Weekend Reading XXXXI
- Illustrated Book of Bad Arguments
- Two short visions of the end.
- Mugged by a Mugshot
- Rock, paper, scissors, Wilcoxon test
- Incredible maps of Victorian London
- An Account of Culture and Corruption in Nigeria
This is beautiful, and very nicely illustrated.
This book is aimed at newcomers to the field of logical reasoning, particularly those who, to borrow a phrase from Pascal, are so made that they understand best through visuals. I have selected a small set of common errors in reasoning and visualized them using memorable illustrations that are supplemented with lots of examples. The hope is that the reader will learn from these pages some of the most common pitfalls in arguments and be able to identify and avoid them in practice.
The technical details for the hypocentre video are linked in the description and are fascinating.
Maybe as we share more and more it will become evident to people that embarrassing photos on facebook of nights out and so on happen to everyone, and that they won’t have the professional impact they sometimes do. On the other hand, this makes me wonder. In theory a mug shot means nothing: innocent until proven guilty beyond reasonable doubt is sadly not the standard most people apply, and it’s hard to see that changing. It also creates an interesting friction between editorial freedom, public interest, and what amounts to a distributed extortion industry. Identity Hygiene is hard, and even one slip can be extremely costly. It seems that Google have taken action to downgrade these sites, but we have to ask if relying on their benign dictatorship alone is desirable?
The ostensible point of these sites is to give the public a quick way to glean the unsavory history of a neighbor, a potential date or anyone else. That sounds civic-minded, until you consider one way most of these sites make money: by charging a fee to remove the image. That fee can be anywhere from $30 to $400, or even higher. Pay up, in other words, and the picture is deleted, at least from the site that was paid.
I played LARPs (of the non-rubber-sword variety) for a few years where the RPS system was integral to task resolution. There was definitely individual skill involved, which made it quite unfair.
Transitivity is a basic property of orderings: if A is better than B and B is better than C, then A must be better than C. For example, if the All Blacks beat Tonga and Tonga beats Japan, we would expect the All Blacks to beat Japan.
Rock-paper-scissors is interesting because it is the opposite: if A beats B and B beats C then A must lose to C. The ‘winning’ relationship is non-transitive — as non-transitive as possible. In this case that’s the whole point, since you want all the choices to be equally good if you don’t know what your opponent is going to do.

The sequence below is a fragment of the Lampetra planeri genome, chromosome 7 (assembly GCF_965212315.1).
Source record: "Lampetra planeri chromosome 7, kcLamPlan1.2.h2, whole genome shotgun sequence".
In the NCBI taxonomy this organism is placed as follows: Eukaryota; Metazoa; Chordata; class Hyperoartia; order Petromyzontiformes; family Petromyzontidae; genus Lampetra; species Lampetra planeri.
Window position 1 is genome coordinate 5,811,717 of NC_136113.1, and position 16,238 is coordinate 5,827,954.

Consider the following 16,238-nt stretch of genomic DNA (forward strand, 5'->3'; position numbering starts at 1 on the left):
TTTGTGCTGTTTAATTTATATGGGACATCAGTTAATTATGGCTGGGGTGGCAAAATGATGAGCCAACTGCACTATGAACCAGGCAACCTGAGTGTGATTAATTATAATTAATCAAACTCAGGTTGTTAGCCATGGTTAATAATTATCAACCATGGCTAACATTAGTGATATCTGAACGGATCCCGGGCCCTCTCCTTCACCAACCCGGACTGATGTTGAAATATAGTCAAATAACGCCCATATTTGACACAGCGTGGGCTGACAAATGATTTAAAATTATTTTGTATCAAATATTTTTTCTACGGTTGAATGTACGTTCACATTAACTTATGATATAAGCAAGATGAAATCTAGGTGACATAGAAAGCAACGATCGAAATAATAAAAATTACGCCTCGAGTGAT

Incredible maps of Victorian London
These are amazingly detailed and fascinating.
Ireland certainly has a pretty severe culture of corruption. From Diesel Laundering to outright national political corruption, so there are no stones to be thrown from our fair isle. I often wonder what impression business people get when they arrive in Ireland and are presented with the gratuitously informal and ad-hoc way we do things—much of it on the fringes of corruption if not actually money changing hands.
I’m never really wary enough as a tourist, probably because I am out of my element, so African travel might never be advisable for me.
There is no getting away from the fact that corruption in Nigeria has infested almost every aspect of life, work, and society. I can’t think of a single area where I didn’t encounter a scam of some sort. Some of them were pretty normal – policemen hassling motorists for bribes, for example – with others being less common elsewhere. Filling brand named alcohol bottles with local hooch was widespread practice. Not so bad in itself, but these were being sold through supposedly legitimate suppliers and turning up in established bars. Others were unique to Nigeria. I knew a guy in charge of oil shipments for a foreign oil company who received a call from somebody in the authorities saying he was not going to release the multi-million dollar cargo until somebody had bought his cousin $10 worth of phone credit. My acquaintance found himself going to the shop, buying a phone card, and handing it over to some scruffy bloke who showed up at his office in order to allow his crude oil out of the country.